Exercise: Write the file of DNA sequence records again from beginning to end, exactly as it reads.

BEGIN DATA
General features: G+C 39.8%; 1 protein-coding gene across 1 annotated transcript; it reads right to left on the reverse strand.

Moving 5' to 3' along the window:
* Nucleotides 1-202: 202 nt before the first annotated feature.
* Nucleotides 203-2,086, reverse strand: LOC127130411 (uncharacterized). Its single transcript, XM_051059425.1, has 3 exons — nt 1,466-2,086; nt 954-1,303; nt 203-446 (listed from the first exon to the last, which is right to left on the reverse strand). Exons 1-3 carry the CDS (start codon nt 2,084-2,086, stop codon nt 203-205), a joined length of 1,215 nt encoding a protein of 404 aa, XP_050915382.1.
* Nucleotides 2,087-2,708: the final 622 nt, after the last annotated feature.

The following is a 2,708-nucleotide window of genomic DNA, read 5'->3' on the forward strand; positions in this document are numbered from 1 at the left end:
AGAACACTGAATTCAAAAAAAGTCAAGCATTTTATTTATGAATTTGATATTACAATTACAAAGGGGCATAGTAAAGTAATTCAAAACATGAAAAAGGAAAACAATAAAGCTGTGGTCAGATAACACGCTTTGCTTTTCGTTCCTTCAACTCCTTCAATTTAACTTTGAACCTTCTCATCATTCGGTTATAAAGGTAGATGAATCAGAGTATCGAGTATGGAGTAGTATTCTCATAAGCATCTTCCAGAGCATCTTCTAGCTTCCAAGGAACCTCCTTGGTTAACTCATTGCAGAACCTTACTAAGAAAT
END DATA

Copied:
General features: G+C 39.8%; 1 protein-coding gene across 1 annotated transcript; it reads right to left on the reverse strand.

Moving 5' to 3' along the window:
* Nucleotides 1-202: 202 nt before the first annotated feature.
* Nucleotides 203-2,086, reverse strand: LOC127130411 (uncharacterized). Its single transcript, XM_051059425.1, has 3 exons — nt 1,466-2,086; nt 954-1,303; nt 203-446 (listed from the first exon to the last, which is right to left on the reverse strand). Exons 1-3 carry the CDS (start codon nt 2,084-2,086, stop codon nt 203-205), a joined length of 1,215 nt encoding a protein of 404 aa, XP_050915382.1.
* Nucleotides 2,087-2,708: the final 622 nt, after the last annotated feature.

The following is a 2,708-nucleotide window of genomic DNA, read 5'->3' on the forward strand; positions in this document are numbered from 1 at the left end:
AGAACACTGAATTCAAAAAAAGTCAAGCATTTTATTTATGAATTTGATATTACAATTACAAAGGGGCATAGTAAAGTAATTCAAAACATGAAAAAGGAAAACAATAAAGCTGTGGTCAGATAACACGCTTTGCTTTTCGTTCCTTCAACTCCTTCAATTTAACTTTGAACCTTCTCATCATTCGGTTATAAAGGTAGATGAATCAGAGTATCGAGTATGGAGTAGTATTCTCATAAGCATCTTCCAGAGCATCTTCTAGCTTCCAAGGAACCTCCTTGGTTAACTCATTGCAGAACCTTACTAAGAAAT